[serialposts]I’m standing in a remote village in Haiti on the shore of the massive Lake Azeui. I upload a picture of some of the members of our mission team to Facebook and Twitter. They’re singing and dancing with the locals. There’s a communication gap, but music always seems to bring people together. It’s a special moment.
The response is almost instant.
Within fifteen minutes my e-mail ringtone sounds. It’s a notification from Facebook telling me that someone just commented on my status update. The comment rocks me in a strangely unexpected way.
“Tell Rhoda to put on some sunscreen, she’s looking a little burnt.”
I know it doesn’t seem like an earth-shattering revelation. At least until you consider that the comment came from a missionary IN AFRICA! At that moment, I realized that I wasn’t just sending back occasional updates. I was taking everyone that I’m connected to on this mission trip with us.
A funny thing happened on that trip.
As I shared what the team was doing in real-time, the people back home (and around the world) started responding in real-time. People who helped sponsor the team with finances and prayer didn’t have to wait until we got home to hear the testimonies. They got to experience what we were doing as we were doing it. That means that their prayers didn’t have to be generic offerings for the team not knowing what we were dealing with. They were able to pray specifically for the things that we encountered throughout the day.
And as I look back at those social media streams and blog posts, I see a really cool documentation of what our church did during that week-long visit to Haiti. Those posts are a part of our church history, telling the story of what God was doing in and through us.
This is what my next book project is all about.
I’ve just agreed to an Intent to Publish, and will soon have a contract in place with Rhizome Publishing for a project that we’re calling To The Ends of The Earth. It’s a project that God’s been stirring in me from that very moment in the Haitian village.
Since then I’ve found myself thinking much more about how I help the church tell her story about what God is doing.
Through this process I’ve found myself identifying more with Luke… the author of the Gospel and the Book of Acts. He documented a great deal of church history during those first few years. And when I’m working the social media tools to document today’s church history, I can’t help but to feel like I’m somehow continuing the work that he started 2,000 years ago.
So this is a book project with a couple different levels…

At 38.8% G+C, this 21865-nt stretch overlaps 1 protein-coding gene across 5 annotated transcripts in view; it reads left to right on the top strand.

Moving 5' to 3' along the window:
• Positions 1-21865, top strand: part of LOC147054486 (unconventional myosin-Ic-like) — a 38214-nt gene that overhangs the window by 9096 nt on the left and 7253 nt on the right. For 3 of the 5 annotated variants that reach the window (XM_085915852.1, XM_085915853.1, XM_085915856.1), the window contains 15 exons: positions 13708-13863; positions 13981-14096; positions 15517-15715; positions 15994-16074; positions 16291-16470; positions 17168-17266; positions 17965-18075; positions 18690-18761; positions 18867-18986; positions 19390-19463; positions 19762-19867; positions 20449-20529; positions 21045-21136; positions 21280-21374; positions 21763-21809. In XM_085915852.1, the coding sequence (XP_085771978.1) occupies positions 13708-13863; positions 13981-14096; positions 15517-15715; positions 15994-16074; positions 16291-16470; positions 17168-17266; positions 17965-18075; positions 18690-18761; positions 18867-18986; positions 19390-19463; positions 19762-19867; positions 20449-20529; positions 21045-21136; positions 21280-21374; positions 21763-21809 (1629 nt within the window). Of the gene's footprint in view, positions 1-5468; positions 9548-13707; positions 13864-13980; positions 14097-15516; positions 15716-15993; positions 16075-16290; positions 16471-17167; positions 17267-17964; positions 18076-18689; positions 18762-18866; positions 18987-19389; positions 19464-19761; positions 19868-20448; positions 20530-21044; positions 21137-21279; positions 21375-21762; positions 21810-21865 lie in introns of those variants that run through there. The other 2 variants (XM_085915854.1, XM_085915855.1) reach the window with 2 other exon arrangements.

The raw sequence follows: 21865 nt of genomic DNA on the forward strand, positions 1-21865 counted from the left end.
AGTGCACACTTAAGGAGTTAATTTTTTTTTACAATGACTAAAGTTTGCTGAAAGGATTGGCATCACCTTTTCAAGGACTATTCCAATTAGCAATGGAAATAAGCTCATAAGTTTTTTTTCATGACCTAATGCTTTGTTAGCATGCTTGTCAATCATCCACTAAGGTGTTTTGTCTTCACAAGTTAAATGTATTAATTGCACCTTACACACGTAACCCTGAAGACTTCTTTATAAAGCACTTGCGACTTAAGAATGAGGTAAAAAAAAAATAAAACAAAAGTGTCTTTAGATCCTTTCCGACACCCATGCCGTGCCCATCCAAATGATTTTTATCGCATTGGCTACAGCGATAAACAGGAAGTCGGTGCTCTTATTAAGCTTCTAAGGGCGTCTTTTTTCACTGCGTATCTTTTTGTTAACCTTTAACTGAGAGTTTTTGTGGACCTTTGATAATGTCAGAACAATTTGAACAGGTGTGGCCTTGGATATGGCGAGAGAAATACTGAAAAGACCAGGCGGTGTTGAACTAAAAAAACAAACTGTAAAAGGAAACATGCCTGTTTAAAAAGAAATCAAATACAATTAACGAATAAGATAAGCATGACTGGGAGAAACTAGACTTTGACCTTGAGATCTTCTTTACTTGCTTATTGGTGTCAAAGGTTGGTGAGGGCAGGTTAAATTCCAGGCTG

First, it’s a look at the writing of Luke to figure out what we can learn about documenting church history today. How do we tell the story as Luke did? He wrote what he did with the purpose of proclaiming and persuading. Is what we are sharing today about the church fulfilling that same purpose, and how do we make sure that it does?
Second, to put things in perspective for us, we’ll take a look at Luke’s writings as if he had the same kind of technology that we have today. I can’t help but to think that Luke would have been a blogger. What would his blog posts have looked like? What would he have tweeted? What would Peter, John, and Saul/Paul have tweeted?
My hope is that as we explore the Scriptures from this perspective we can learn more about how we leverage social media tools to further the Message that we’re commissioned to share… from right where we are, to the ends of the earth.
Over the next couple of months, I’ll share bits and pieces here as a way to help me work out these ideas. But also as a way of keeping you engaged in this process. Because this is largely about how we use social media, it means that it’s not about how one dude does it.
It’s about all of us.
So I want to hear your stories. You never know… one of them just may end up in the book!
My favorite thing is the potential for on-the-spot ministry. Last year, I was on FB one evening, and a friend who was going through a shattering breakup messaged me. “I just need a friendly voice,” she said.
I pulled out my cell phone and called her…and we talked for an hour. Or rather, she talked. I listened and did my best to love on her broken heart.
We have a potential for responsiveness that is absolutely unprecedented.
I am an interpreter with the US Coast Guard Auxiliary. In the aftermath of the Haitian earthquake, my job was to monitor a Google spreadsheet. It contained all the text messages and tweets coming out of the disaster. This really smart auxiliarist had written code to grab the messages and add them to a spreadsheet.
When a post appeared in French, my job was to translate it into English and repost it to the spreadsheet so the responders could understand the need.
Like I said, on the spot.